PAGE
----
We announce the winner on February 1 2017.
Tell us your favourite:
On For The Hat-Trick
Meet the man eyeing his third consecutive Volvo Ocean Race win. Phil Harmer, who lifted the trophy with Abu Dhabi Ocean Racing in 2014-15, and Groupama in 2011-12, could get the hat-trick next edition - and we sat down to chat to him about what's he's been up to since the end of the race, his views on the evolutions ahead of 2017-18, and his plans for the future.
Hi Phil! We've not heard from you for a while - where in the world are you right now?
I'm back in Sydney. I just did a big boat race today, which was really fun, and I'm doing the Sydney to Hobart Race too. I actually recently raced alongside Charlie Enright, Mark Towill and Nick Dana on a boat called 'Wizard', in a short race up the coast from Miami to West Palm Beach. It's been a busy few months.
It certainly has. You've also been involved in the Comanche project too, haven't you?
Yes, and it's been quite a busy year with Comanche. We've done a lot of cool races, a lot of different challenges, and it all started pretty much two days after the end of the Volvo Ocean Race, when we finished in Gothenburg and got straight onto a plane to America to do a transatlantic race. We did the Hobart after that, and won it, and then a couple of fun events such as maxi-worlds, and then we managed to break the 24-hour monohull record, taking it off a Volvo Open 70's hands! More recently we've done the Fastnet, and then managed to break the transatlantic record for a monohull, which was a very cool experience to be a part of. It's been a lot of fun and very rewarding, it's such a cool boat to sail on.
The Comanche crew is kind of like Volvo Ocean Race veterans on tour, isn't it…
The project is run by Ken Read, who has done two Volvo Ocean Races himself, and a lot of the other guys who are involved have done the Volvo too. We worked out there were something like seven or eight Volvo Ocean Race wins onboard Comanche for the transatlantic, and most of the crew had competed in the race before. It is a style of boat very similar to a Volvo boat, and I think Ken does a nice job of trying to get guys with that kind of experience so we're never short-handed, and it seems to work pretty well. It's really nice to be able to sail with other guys who compete in the Volvo Ocean Race as it's such a unique event which takes all types of people.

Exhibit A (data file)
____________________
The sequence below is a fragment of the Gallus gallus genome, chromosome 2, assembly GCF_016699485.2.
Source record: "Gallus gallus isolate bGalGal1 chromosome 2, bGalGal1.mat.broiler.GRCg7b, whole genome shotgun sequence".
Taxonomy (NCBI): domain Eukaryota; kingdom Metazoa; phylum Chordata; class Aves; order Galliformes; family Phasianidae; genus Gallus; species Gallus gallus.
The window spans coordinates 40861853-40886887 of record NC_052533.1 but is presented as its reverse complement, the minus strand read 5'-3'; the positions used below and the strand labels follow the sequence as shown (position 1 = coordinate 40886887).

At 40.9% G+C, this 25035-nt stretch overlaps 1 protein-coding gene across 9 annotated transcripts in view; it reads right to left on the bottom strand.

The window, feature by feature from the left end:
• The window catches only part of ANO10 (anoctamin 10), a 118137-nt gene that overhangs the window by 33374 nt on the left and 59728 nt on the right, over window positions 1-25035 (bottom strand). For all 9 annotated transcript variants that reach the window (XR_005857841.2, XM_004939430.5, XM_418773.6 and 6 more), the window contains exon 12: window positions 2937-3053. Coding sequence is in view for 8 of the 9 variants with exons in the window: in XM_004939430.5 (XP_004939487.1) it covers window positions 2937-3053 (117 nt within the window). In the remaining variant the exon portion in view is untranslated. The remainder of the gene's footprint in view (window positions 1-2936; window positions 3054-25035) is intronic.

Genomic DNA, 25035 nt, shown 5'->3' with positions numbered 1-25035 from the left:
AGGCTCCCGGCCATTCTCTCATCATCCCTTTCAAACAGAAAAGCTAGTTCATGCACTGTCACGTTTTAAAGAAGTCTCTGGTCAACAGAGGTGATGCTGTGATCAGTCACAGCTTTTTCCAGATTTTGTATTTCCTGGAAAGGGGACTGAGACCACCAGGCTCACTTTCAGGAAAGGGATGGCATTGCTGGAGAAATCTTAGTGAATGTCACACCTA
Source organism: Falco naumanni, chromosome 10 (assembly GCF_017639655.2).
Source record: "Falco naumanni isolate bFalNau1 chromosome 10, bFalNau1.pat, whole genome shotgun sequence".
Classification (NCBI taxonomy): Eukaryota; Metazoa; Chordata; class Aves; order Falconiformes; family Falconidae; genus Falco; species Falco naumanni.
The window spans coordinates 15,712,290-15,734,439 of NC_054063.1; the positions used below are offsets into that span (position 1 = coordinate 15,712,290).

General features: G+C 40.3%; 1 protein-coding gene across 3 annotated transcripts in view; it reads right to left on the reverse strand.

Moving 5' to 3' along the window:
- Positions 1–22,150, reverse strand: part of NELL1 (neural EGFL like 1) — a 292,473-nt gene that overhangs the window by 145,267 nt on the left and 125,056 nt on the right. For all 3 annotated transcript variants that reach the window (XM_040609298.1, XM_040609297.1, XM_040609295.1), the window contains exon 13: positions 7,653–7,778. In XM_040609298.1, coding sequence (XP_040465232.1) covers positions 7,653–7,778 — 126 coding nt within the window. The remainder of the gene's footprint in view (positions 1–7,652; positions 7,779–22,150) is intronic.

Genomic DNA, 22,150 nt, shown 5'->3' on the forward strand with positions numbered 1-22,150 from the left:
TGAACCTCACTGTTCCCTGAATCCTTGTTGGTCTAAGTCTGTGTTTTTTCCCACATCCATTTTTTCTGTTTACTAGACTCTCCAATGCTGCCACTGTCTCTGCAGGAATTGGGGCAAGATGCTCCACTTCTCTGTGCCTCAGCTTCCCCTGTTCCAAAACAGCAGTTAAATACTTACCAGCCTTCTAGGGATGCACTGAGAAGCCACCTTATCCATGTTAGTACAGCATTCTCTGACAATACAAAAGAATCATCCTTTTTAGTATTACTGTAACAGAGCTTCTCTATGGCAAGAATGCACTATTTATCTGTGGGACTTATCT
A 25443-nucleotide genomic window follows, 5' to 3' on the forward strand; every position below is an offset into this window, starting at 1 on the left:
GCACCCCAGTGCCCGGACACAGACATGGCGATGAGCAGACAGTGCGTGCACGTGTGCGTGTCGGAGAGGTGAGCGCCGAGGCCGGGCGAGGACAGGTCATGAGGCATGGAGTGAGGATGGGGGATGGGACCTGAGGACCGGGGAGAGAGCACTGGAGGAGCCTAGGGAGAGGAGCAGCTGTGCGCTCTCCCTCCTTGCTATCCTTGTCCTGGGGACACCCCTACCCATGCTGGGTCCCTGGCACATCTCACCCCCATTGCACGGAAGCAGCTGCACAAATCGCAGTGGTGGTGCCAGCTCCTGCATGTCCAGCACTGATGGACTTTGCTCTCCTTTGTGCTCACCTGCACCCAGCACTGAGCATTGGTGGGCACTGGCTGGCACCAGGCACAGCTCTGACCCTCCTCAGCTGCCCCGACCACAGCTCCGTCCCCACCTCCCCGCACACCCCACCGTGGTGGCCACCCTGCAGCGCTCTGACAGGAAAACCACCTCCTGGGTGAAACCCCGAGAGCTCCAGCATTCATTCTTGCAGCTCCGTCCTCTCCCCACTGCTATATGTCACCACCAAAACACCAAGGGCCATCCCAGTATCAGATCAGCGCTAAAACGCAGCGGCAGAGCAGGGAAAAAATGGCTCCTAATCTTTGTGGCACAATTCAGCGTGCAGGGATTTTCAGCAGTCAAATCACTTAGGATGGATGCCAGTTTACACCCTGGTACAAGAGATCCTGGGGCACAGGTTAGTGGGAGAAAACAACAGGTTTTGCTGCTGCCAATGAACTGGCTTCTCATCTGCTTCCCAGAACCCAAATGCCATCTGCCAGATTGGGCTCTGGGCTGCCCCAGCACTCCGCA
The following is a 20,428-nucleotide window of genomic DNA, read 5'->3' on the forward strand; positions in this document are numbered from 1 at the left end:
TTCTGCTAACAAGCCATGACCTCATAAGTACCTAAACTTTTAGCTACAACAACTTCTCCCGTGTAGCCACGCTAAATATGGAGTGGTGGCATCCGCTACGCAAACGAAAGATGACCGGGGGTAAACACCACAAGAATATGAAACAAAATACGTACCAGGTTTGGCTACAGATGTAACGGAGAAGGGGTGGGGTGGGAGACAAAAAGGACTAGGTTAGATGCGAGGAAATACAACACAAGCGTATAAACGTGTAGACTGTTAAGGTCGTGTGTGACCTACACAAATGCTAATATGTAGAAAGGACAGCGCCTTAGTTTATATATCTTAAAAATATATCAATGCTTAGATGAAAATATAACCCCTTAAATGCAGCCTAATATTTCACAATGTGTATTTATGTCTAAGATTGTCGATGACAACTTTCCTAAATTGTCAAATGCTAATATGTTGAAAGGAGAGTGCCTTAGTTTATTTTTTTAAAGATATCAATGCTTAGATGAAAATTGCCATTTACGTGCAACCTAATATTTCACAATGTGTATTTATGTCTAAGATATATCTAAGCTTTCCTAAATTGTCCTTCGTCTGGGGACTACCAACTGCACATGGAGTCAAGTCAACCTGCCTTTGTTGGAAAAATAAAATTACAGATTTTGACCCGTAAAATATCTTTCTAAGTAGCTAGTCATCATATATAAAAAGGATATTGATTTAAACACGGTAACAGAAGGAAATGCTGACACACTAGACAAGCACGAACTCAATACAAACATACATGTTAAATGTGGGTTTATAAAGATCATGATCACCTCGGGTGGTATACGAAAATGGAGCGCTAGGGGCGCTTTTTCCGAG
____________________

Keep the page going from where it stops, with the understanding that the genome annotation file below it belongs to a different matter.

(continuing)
Full interview by Jonno Turner:
Marseille 2017 IRC European Championship
The Marseille 2017 IRC European Championship will be organized by the Union Nationale pour la Course au Large (UNCL), the Cercle Nautique et Touristique du Lacydon (CNTL), the Societe Nautique de Marseille (SNM) and the Union Nautique Marseillaise (UNM), from the 5th to the 9th July 2017 in Marseille. The event will be officially launched on Saturday 10th December 2016, 3.30 PM, at the UNCL stand at Paris Boat Show, in the presence of the Presidents of the 4 organizing clubs.
It will be the second edition of this international competition, after a first and successful one held in Cork in July 2016.
All the IRC rated boats, with a TCC equal or more than 0.900, are invited to participate to the Marseille 2017 IRC European Championship.
Crews from Belgium, France, Italy, Spain and United Kingdom, among others, have already announced their intention to participate to this new challenge.
RORC 2017 Notice Of Race
2017 RORC Notice of RaceThe RORC 2017 Season Notice of Race is now published. Information on all the RORC Offshore Races and Inshore Regattas for the 2017 are available here. Entry for all races, including the enormously popular Rolex Fastnet Race, opens 1200, Monday 9th January 2017.
Happy New Year And Long Live The Finn
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* From Kathryn Buckingham-Fry:
It was noted to me by another sailing fan that the designer of 4 of the top 5 finishing yachts was Juan K as was the line honours boat (Perpetual Loyal) which broke the record and the the overall winner Giacomo. Pretty impressive result for a 45 year old, no?
Plenty of form stability plus a deep-draught carbon fin and heavy bulb combine to give this natural sibling of the successful MC38 tremendous power to make maximum use of the generous sail plan
The C&C OD is hot. Combining the excitement of one-design racing with the magic of racing offshore – this boat does both.
ICE FIRE can now be obtained. She is a 2007 King Marine built TP 52 that was the last BRIBON, built for the King of Spain. Very successful on the Med circuit in 07/08/09, she came over to the States and as FLYING JENNY was very successful at all the NYYC annual regatta's, Block Island race week and NYYC race weeks. Since 2012, she has been ICE FIRE, and she was successful going to Montego Bay ( 2nd overall 2nd fleet in 2013) and won the 2012 IRC championship in Annapolis and that again last Fall (2014)
Please contact William Jenkins at 410-267-9419
See the RaceboatsOnly.com collection at seahorsemagazine.com/brokerage/
The Last Word
It was my Uncle George who discovered that alcohol was a food well in advance of modern medical thought. -- P. G. Wodehouse